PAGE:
To the editor: Former White House national security advisor John Bolton has announced he would testify in the Senate’s impeachment trial of President Trump if subpoenaed. This had further complicated the debate about if, and how, he could appear before the Senate.
However, it seems perfectly logical for Bolton to testify first before the House, especially since it has not formally sent its articles of impeachment to the Senate. Even a grand jury can seek additional evidence before a trial has begun, and the House has more leeway than a grand jury.
Action by the House to compel Bolton’s testimony can force a few senators out of their foxholes later on and ultimately bring down the shaky house of cards that Senate Majority Leader Mitch McConnell (R-Ky.) and the White House are gambling on.
Ed Shalom, Venice
To the editor: Breaking news! Bolton announces that he will testify before the Senate if subpoenaed.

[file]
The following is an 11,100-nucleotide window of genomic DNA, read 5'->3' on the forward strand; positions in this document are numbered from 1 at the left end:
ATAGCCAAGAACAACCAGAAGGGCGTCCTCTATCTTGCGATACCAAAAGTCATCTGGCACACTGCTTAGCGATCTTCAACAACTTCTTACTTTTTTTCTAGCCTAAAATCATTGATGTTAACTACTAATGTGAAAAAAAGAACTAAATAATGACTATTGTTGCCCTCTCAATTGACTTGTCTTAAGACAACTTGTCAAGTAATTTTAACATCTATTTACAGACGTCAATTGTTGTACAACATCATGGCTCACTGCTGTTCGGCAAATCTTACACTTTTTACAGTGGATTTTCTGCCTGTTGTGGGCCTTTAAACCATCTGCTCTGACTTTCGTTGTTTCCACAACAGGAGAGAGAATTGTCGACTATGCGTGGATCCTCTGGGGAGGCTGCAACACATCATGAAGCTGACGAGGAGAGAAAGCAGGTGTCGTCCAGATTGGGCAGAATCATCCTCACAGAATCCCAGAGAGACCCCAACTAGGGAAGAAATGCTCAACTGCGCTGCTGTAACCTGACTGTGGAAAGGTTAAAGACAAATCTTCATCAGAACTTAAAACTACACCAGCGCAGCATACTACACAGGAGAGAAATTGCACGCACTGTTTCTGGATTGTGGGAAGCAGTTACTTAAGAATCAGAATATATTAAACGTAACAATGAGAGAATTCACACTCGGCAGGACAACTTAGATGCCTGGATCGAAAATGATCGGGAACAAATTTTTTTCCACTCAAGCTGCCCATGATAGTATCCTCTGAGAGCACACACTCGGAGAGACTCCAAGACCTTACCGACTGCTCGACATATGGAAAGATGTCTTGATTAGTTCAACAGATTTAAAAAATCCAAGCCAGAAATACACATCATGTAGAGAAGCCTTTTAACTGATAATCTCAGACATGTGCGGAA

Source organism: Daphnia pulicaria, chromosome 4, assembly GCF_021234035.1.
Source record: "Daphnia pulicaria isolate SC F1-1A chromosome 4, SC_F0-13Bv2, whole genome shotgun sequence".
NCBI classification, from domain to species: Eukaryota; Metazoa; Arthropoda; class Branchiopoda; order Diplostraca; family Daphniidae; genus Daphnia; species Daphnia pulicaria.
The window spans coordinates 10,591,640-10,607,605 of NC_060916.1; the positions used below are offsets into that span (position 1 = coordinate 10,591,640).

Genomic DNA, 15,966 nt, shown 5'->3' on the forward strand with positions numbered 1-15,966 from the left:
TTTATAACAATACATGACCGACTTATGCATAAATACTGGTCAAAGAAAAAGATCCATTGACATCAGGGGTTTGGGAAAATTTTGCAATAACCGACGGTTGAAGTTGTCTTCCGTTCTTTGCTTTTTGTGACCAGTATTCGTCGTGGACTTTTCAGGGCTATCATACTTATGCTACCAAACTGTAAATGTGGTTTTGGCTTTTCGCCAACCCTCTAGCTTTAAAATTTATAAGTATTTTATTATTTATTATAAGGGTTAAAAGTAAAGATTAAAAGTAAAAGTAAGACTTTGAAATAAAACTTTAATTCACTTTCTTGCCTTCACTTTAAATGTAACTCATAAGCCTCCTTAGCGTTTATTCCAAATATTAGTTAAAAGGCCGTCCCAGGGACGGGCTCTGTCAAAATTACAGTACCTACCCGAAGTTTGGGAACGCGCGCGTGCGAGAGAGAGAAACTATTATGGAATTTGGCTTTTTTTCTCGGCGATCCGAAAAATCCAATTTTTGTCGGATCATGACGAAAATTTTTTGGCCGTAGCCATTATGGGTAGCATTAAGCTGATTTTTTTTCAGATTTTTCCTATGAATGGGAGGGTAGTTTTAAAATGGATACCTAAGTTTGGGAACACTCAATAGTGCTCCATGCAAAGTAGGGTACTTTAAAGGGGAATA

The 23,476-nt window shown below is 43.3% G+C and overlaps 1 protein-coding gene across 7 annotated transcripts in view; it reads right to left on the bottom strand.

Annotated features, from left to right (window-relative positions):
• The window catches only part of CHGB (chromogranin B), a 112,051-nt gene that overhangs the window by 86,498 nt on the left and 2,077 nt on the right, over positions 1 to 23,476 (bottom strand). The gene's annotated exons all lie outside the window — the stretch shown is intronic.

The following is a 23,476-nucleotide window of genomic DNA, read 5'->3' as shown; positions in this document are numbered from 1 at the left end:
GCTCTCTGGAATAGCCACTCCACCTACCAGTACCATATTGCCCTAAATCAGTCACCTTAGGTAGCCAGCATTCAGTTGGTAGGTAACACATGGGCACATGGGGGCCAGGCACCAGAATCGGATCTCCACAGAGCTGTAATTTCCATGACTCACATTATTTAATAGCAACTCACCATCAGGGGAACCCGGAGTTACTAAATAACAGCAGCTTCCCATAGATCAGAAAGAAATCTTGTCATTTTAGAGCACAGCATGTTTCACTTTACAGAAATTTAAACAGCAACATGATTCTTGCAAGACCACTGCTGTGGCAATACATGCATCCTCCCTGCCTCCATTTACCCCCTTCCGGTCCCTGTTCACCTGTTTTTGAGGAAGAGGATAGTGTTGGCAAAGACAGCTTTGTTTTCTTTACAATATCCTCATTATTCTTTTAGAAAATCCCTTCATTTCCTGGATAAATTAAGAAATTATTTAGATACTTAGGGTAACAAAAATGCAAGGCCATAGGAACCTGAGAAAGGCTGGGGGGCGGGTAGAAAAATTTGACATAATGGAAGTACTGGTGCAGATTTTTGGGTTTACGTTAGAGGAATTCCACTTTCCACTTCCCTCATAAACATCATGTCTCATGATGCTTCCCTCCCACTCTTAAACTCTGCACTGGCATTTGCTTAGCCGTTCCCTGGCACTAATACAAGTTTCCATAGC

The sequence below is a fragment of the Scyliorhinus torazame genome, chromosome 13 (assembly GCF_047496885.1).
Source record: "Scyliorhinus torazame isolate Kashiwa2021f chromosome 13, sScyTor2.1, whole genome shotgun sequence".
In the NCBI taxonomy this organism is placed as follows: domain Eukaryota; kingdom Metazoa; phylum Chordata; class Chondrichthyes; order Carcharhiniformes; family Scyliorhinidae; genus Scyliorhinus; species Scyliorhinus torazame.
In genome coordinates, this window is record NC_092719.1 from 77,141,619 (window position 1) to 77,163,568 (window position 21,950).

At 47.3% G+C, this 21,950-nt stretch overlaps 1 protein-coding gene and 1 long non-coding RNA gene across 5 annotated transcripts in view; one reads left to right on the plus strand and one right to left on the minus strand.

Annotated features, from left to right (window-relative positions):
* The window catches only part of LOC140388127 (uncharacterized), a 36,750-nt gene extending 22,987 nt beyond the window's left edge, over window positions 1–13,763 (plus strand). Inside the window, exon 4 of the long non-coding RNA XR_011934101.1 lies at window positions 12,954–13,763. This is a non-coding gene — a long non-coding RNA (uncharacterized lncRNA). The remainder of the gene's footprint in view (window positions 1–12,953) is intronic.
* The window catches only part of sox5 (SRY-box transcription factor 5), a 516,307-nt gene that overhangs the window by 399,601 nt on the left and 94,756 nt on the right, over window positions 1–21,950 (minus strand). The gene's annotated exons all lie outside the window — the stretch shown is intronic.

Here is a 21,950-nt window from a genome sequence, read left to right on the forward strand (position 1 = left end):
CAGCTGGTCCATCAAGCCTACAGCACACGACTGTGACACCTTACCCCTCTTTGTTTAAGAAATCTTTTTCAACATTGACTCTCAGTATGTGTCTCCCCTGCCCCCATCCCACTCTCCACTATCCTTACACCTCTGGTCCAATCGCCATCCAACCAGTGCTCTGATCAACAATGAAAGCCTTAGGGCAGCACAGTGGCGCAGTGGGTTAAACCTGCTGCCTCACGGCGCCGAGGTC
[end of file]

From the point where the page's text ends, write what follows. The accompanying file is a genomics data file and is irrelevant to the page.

Of course, he would have to testify if subpoenaed. If I or any Los Angeles Times readers are subpoenaed and we don’t show up, we’re in serious trouble.
The Trump administration has severely undermined our rule of law by treating subpoenas as optional just for its people. I wonder how many Americans are confused by this and have lost their understanding of what “subpoena” means.
Ryan Snyder, Los Angeles
To the editor: Only in a time of corruption and madness could we look to Bolton for a semblance of reason or hope.
Robin Doyno, Los Angeles